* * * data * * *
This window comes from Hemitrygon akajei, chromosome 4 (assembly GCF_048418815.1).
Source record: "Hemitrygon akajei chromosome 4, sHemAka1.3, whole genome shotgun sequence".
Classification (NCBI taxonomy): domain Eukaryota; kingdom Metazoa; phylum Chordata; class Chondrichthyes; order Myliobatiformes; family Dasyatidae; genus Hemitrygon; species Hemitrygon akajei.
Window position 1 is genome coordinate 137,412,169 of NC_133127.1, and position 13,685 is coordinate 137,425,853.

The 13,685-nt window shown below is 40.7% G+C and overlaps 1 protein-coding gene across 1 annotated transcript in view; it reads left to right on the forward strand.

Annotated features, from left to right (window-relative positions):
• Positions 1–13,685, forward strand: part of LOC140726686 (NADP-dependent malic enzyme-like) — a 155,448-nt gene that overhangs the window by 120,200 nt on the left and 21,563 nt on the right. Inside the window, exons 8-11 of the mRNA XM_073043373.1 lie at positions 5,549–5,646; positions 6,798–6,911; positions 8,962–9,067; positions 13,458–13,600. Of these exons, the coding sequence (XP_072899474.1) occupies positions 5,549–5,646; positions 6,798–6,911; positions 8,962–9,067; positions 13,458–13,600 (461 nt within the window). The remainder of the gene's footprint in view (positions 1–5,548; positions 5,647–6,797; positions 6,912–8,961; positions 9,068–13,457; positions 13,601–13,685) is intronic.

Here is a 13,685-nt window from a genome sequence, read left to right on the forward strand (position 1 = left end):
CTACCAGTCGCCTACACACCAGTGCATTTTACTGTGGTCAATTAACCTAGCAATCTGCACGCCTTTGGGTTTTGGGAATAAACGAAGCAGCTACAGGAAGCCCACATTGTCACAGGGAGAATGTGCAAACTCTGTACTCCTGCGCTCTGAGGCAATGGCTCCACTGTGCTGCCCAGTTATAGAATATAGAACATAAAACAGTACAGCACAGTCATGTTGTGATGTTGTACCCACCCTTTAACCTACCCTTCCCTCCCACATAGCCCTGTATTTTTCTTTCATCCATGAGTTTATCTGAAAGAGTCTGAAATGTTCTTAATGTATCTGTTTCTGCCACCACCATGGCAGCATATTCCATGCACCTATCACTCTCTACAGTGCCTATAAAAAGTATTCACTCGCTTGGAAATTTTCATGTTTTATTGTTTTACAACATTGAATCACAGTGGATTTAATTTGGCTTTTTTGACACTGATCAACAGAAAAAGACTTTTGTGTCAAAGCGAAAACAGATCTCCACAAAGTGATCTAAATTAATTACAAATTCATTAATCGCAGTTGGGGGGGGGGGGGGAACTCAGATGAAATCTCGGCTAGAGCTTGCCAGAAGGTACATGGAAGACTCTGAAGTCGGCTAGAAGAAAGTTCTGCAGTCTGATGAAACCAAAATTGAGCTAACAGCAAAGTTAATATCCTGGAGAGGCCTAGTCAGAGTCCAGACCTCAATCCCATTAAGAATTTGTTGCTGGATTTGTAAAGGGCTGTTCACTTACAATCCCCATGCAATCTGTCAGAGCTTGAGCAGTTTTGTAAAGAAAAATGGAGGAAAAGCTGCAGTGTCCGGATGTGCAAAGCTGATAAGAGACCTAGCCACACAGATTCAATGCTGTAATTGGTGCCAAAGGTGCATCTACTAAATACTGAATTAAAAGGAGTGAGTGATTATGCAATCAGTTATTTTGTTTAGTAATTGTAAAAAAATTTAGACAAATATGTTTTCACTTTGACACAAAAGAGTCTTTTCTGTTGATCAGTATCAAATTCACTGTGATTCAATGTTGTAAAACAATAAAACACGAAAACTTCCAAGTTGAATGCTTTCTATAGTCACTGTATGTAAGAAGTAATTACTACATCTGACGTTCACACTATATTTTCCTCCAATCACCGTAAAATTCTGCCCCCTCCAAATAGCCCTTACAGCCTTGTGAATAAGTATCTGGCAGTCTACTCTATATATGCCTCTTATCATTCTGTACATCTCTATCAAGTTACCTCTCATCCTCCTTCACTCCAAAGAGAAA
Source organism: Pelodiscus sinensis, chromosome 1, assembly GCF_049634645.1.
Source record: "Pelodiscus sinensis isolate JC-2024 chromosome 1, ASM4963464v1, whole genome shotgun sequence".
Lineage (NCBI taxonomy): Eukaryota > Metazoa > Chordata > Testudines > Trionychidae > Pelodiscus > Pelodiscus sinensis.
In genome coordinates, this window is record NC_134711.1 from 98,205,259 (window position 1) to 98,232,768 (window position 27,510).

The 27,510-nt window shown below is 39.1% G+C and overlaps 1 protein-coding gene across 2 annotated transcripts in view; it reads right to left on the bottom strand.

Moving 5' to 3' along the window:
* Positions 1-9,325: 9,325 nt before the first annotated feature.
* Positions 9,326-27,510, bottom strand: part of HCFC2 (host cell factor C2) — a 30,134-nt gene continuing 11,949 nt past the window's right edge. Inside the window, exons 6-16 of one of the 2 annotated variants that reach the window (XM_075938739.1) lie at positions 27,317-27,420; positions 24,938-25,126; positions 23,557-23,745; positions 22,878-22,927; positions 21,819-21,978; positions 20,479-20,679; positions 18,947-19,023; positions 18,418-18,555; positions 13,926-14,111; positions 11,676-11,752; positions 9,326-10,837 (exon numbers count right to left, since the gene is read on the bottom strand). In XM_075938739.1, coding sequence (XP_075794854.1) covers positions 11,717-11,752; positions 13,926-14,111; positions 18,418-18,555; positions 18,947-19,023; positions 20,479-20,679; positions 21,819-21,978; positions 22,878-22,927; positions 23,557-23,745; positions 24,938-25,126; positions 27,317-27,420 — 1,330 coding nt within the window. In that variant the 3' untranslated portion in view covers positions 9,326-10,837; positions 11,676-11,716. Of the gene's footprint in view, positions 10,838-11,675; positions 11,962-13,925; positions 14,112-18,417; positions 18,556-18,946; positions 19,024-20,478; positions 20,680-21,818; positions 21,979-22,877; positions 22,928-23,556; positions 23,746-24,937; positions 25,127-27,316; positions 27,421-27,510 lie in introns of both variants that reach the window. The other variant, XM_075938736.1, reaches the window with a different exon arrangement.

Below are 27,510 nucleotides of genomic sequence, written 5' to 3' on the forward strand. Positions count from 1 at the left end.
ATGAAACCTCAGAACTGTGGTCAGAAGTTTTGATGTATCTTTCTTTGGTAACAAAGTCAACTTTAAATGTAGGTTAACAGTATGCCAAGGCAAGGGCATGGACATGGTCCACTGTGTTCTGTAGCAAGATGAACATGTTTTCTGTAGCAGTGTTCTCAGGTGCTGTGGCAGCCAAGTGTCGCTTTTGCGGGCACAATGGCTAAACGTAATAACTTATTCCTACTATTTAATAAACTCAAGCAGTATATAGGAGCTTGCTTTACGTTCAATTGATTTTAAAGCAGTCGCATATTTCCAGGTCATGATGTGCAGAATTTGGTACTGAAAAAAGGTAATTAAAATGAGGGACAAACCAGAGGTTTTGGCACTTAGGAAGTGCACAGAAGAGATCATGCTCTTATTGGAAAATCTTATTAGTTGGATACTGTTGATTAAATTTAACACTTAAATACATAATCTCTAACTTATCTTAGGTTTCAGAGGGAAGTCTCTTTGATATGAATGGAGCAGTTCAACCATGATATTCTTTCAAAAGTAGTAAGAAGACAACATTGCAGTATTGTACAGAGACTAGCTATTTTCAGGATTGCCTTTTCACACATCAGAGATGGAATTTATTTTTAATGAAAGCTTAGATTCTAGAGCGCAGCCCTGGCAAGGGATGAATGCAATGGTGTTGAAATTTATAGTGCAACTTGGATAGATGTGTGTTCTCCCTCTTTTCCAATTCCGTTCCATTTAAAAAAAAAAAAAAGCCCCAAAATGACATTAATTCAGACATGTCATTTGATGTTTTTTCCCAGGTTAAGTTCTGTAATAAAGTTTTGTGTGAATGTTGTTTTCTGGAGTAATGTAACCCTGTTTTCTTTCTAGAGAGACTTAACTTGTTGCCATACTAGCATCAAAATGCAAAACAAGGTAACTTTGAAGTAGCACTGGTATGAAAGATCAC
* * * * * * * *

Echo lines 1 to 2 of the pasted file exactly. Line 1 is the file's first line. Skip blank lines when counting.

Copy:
This window comes from Hemitrygon akajei, chromosome 4 (assembly GCF_048418815.1).
Source record: "Hemitrygon akajei chromosome 4, sHemAka1.3, whole genome shotgun sequence".